Ski jumping

Ski jumping is a sport in which skiers go down an "inrun" with a take-off ramp (the jump), attempting to go as far as possible. In addition to the length that skiers jump, judges give points for style. The skis used for ski jumping are wide and long (240 to 270 cm). Ski jumping is predominantly a winter sport, performed on snow, and is part of the Winter Olympic Games, but can also be performed in summer on artificial surfaces (porcelain or frost rail track on the inrun, plastic on the landing hill).


Ski jumping originates from Morgedal, Norway, but the first proper competition was held in Trysil in 1862. The first widely known ski jumping competition was the Husebyrennene, held in Oslo from 1879. The annual event was moved to Holmenkollen from 1892, and Holmenkollen has remained the pinnacle of ski jumping venues.


Today, World Cup ski jumping competitions are held on three types of hills:

  • Normal hill competitions

for which the calculation line is found at approximately 80-100m. Distances of up to and over 110 metres can be reached.

  • Large hill competitions

for which the calculation line is found at approximately 120-130m. Distances of over 145 m can be obtained on the larger hills. Both individual and team competitions are run on these hills.

  • Ski-flying competitions

for which the calculation line is found at 185 m. The Ski Flying World Record is currently held by Bjørn Einar Romøren (239m), set in Planica (SLO) in March 2005.

Amateur and junior competitions are held on smaller hills.

Individual Olympic competition consists of a training jump and two scored jumps. The team event consists of four members of the same nation who have two jumps each.

Ski jumping is one of the two elements in the Nordic combined sport.

Women's ski jumping

Currently, women ski jump internationally in the Continental cup. On May 26, 2006, the International Ski Federation decided to allow women to ski jump at the 2009 Nordic World Ski Championships in Liberec, Czech Republic and then to have a team event for women at the 2011 world championships. FIS also decided to submit a proposal to the International Olympic Committee to allow women to compete at the 2010 Winter Olympics in Vancouver. On November 28, 2006, the proposal was rejected by the Executive Board of the IOC. The reason for the rejection cited the low number of athletes as well as few participating countries in the sport. The Executive Board noted that women's ski jumping has yet to be fully established internationally. Currently there are 135+ athletes competing on an international level, which is more than snowcross and ski cross. Jacques Rogge, president of the International Olympic Committee states that they don't allow women ski jumpers in the Olympics because "We do not want the medals to be diluted and watered down," referring to the relatively small number of potential competitors in women's ski jumping. Meanwhile, the current record holder on Vancouver's 90m Olympic hill is US female jumper Lindsey Van. However this hill record was set with more inrun speed and with more wind than the men competed with. These two differences are a considerable advantage in ski jumping.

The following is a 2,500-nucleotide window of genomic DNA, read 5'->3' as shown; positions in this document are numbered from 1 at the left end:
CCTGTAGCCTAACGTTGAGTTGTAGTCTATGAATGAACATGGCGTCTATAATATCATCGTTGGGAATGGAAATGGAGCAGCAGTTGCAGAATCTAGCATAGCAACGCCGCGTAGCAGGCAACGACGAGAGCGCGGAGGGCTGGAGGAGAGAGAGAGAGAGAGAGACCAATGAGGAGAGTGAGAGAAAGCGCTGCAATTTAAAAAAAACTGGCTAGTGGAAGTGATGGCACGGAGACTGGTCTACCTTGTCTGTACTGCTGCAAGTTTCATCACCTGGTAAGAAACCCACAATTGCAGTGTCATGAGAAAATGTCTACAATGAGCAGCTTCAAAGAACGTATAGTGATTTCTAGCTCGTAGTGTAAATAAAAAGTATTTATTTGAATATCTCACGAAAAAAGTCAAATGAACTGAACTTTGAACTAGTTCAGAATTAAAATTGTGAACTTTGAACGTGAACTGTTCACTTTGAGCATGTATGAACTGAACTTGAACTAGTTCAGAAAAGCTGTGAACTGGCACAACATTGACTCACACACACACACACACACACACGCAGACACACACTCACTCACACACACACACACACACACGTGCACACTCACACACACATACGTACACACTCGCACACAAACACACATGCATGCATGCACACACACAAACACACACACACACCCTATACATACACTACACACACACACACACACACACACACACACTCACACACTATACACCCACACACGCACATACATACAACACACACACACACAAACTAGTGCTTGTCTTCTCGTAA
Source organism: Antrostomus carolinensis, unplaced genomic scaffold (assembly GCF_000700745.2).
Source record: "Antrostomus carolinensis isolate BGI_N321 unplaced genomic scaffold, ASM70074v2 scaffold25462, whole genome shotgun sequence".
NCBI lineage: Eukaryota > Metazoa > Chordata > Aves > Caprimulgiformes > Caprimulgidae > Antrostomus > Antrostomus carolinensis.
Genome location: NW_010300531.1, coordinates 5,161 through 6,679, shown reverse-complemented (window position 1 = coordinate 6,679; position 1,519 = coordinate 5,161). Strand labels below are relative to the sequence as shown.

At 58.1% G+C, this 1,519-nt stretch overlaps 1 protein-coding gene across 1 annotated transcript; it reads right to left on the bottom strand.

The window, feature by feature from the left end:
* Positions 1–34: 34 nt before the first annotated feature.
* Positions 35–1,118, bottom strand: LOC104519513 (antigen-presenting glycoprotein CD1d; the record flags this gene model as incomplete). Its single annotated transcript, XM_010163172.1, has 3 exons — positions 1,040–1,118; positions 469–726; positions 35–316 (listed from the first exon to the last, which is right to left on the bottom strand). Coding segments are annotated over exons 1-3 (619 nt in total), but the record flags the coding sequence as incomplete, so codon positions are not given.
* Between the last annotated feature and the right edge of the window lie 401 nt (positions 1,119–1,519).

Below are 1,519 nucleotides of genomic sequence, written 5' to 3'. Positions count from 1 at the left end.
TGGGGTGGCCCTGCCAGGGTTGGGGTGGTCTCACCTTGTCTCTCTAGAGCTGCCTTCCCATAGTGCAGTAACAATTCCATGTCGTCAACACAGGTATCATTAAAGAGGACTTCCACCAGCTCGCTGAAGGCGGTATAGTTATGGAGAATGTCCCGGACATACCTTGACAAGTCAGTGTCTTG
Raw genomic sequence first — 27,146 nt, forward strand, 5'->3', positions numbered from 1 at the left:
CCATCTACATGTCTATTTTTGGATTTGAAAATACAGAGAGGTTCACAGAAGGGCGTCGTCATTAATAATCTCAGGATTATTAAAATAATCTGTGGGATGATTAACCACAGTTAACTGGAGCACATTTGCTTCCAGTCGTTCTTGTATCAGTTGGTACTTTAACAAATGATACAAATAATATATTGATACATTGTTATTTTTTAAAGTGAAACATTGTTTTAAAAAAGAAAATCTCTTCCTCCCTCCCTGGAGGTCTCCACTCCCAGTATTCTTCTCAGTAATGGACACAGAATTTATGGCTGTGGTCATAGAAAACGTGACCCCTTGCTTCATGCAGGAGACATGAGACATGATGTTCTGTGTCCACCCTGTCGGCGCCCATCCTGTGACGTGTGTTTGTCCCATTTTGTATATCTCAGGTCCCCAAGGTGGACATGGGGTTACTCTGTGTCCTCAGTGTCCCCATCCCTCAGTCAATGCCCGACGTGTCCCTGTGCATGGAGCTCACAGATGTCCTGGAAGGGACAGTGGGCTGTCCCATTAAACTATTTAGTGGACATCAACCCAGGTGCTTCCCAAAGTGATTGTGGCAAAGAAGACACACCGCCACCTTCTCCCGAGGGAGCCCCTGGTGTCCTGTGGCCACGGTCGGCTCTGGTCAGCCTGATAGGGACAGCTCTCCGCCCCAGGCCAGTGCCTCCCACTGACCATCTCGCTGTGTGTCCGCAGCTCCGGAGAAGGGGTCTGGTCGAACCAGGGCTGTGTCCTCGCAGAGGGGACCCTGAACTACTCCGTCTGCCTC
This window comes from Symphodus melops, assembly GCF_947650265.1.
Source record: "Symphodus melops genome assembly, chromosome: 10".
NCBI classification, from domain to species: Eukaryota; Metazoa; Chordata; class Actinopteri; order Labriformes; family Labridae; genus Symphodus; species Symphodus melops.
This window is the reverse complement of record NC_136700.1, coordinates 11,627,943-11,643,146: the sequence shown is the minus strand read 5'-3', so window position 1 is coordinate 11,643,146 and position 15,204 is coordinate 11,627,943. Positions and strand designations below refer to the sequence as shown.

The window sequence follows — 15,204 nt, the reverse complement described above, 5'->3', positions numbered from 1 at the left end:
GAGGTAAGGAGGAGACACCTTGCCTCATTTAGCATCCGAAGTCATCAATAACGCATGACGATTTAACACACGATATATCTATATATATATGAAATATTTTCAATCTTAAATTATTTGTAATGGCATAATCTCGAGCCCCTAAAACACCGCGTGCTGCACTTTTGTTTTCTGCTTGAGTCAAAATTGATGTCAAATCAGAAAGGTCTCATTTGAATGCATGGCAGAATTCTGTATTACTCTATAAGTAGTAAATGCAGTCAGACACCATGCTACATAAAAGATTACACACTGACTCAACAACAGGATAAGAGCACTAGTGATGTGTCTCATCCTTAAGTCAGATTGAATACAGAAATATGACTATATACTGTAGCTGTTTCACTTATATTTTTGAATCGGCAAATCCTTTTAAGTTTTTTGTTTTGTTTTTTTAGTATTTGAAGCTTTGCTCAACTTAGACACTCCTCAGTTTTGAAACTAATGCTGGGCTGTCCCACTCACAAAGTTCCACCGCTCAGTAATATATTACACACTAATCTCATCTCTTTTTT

The winner is decided on a scoring system based on distance and style.

Each hill has a target called the calculation point (or K point) which is a par distance to aim for. It is also the place where many jumper land, in the middle of the landing area. This point is marked by the K line on the landing strip. For K90 and K120 competitions, the K line is at 90 m and 120 m respectively. Skiers are awarded 60 points if they land on the K Line. For every metre short/beyond this average, jumpers receive fewer/more points than the par 60 (1.8 points per metre).

In addition, five judges are based in a tower that lies to the side of the expected landing point. They can award up to 20 points for style based on: keeping the skis steady during flight, balance, good body position and landing.

The final score consists of the distance score plus the middle three style scores from the judges (the highest and lowest scores are ignored). For the individual event, the jumper with the best combined total from his two jumps is the winner.


Using the modern V-technique, pioneered by Jan Boklöv of Sweden in 1985, world-class skiers are able to exceed the distance of the take-off hill by about 10 percent compared to the previous technique with parallel skis. Aerodynamics has become a factor of increasing importance in modern ski jumping, with recent rules addressing the regulation of ski jumping suits. This follows a period when loopholes in the rules seemed to favour skinny jumpers in stiff, air foil-like suits.

Previous techniques first included the Kongsberger technique, developed in Kongsberg, Norway by two ski jumpers, Jacob Tullin Thams and Sigmund Ruud following World War I. This technique had the upper body bent at the hip, a wide forward lean, and arms extended the front with the skis parallel to each other. It would lead to jumping length going from 45 meters to over 100 meters. In the 1950s Andreas Daescher of Switzerland and Erich Windisch of Germany modified the Kongsberger technique by placing his arms backward toward his hips for a closer lean. The Daescher technique and Windisch technique would be standard for ski jumping from the 1950s until the V-style technique was developed in 1985.